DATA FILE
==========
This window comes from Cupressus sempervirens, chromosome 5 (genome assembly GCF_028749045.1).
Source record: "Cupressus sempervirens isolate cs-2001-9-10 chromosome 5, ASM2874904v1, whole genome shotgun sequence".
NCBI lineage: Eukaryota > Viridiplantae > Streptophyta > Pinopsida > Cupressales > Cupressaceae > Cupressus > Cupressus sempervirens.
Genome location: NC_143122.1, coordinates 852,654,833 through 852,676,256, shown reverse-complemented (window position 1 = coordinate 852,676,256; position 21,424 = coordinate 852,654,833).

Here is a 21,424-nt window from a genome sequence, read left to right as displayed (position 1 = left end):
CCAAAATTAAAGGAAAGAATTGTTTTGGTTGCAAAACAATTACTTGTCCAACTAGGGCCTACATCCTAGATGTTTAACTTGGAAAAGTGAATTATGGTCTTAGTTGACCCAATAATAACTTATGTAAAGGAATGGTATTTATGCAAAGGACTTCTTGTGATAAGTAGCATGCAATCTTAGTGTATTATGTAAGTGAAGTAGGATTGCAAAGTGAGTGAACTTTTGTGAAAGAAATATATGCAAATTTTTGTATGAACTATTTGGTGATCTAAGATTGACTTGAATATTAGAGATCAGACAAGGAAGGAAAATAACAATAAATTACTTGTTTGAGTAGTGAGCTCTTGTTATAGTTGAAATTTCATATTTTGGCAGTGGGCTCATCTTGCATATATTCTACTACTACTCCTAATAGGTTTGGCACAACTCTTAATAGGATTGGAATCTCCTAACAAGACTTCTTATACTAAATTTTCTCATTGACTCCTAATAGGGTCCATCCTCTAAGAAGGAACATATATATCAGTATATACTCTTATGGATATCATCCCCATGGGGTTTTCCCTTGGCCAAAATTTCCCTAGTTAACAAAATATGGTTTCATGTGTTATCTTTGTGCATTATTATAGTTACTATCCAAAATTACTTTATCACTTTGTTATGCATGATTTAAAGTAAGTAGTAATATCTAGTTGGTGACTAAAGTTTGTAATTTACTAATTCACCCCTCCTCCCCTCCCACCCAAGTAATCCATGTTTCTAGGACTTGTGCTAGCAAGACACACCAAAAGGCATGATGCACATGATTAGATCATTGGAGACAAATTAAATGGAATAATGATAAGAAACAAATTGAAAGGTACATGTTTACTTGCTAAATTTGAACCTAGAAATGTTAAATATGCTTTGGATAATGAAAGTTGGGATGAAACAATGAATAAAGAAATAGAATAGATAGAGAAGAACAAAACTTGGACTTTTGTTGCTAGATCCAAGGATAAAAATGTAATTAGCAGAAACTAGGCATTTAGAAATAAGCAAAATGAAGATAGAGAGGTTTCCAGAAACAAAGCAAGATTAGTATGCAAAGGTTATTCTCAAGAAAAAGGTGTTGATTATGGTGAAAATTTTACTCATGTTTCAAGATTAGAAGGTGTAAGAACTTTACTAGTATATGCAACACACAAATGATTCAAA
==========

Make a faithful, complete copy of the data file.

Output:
This window comes from Cupressus sempervirens, chromosome 5 (genome assembly GCF_028749045.1).
Source record: "Cupressus sempervirens isolate cs-2001-9-10 chromosome 5, ASM2874904v1, whole genome shotgun sequence".
NCBI lineage: Eukaryota > Viridiplantae > Streptophyta > Pinopsida > Cupressales > Cupressaceae > Cupressus > Cupressus sempervirens.
Genome location: NC_143122.1, coordinates 852,654,833 through 852,676,256, shown reverse-complemented (window position 1 = coordinate 852,676,256; position 21,424 = coordinate 852,654,833).

Here is a 21,424-nt window from a genome sequence, read left to right as displayed (position 1 = left end):
CCAAAATTAAAGGAAAGAATTGTTTTGGTTGCAAAACAATTACTTGTCCAACTAGGGCCTACATCCTAGATGTTTAACTTGGAAAAGTGAATTATGGTCTTAGTTGACCCAATAATAACTTATGTAAAGGAATGGTATTTATGCAAAGGACTTCTTGTGATAAGTAGCATGCAATCTTAGTGTATTATGTAAGTGAAGTAGGATTGCAAAGTGAGTGAACTTTTGTGAAAGAAATATATGCAAATTTTTGTATGAACTATTTGGTGATCTAAGATTGACTTGAATATTAGAGATCAGACAAGGAAGGAAAATAACAATAAATTACTTGTTTGAGTAGTGAGCTCTTGTTATAGTTGAAATTTCATATTTTGGCAGTGGGCTCATCTTGCATATATTCTACTACTACTCCTAATAGGTTTGGCACAACTCTTAATAGGATTGGAATCTCCTAACAAGACTTCTTATACTAAATTTTCTCATTGACTCCTAATAGGGTCCATCCTCTAAGAAGGAACATATATATCAGTATATACTCTTATGGATATCATCCCCATGGGGTTTTCCCTTGGCCAAAATTTCCCTAGTTAACAAAATATGGTTTCATGTGTTATCTTTGTGCATTATTATAGTTACTATCCAAAATTACTTTATCACTTTGTTATGCATGATTTAAAGTAAGTAGTAATATCTAGTTGGTGACTAAAGTTTGTAATTTACTAATTCACCCCTCCTCCCCTCCCACCCAAGTAATCCATGTTTCTAGGACTTGTGCTAGCAAGACACACCAAAAGGCATGATGCACATGATTAGATCATTGGAGACAAATTAAATGGAATAATGATAAGAAACAAATTGAAAGGTACATGTTTACTTGCTAAATTTGAACCTAGAAATGTTAAATATGCTTTGGATAATGAAAGTTGGGATGAAACAATGAATAAAGAAATAGAATAGATAGAGAAGAACAAAACTTGGACTTTTGTTGCTAGATCCAAGGATAAAAATGTAATTAGCAGAAACTAGGCATTTAGAAATAAGCAAAATGAAGATAGAGAGGTTTCCAGAAACAAAGCAAGATTAGTATGCAAAGGTTATTCTCAAGAAAAAGGTGTTGATTATGGTGAAAATTTTACTCATGTTTCAAGATTAGAAGGTGTAAGAACTTTACTAGTATATGCAACACACAAATGATTCAAA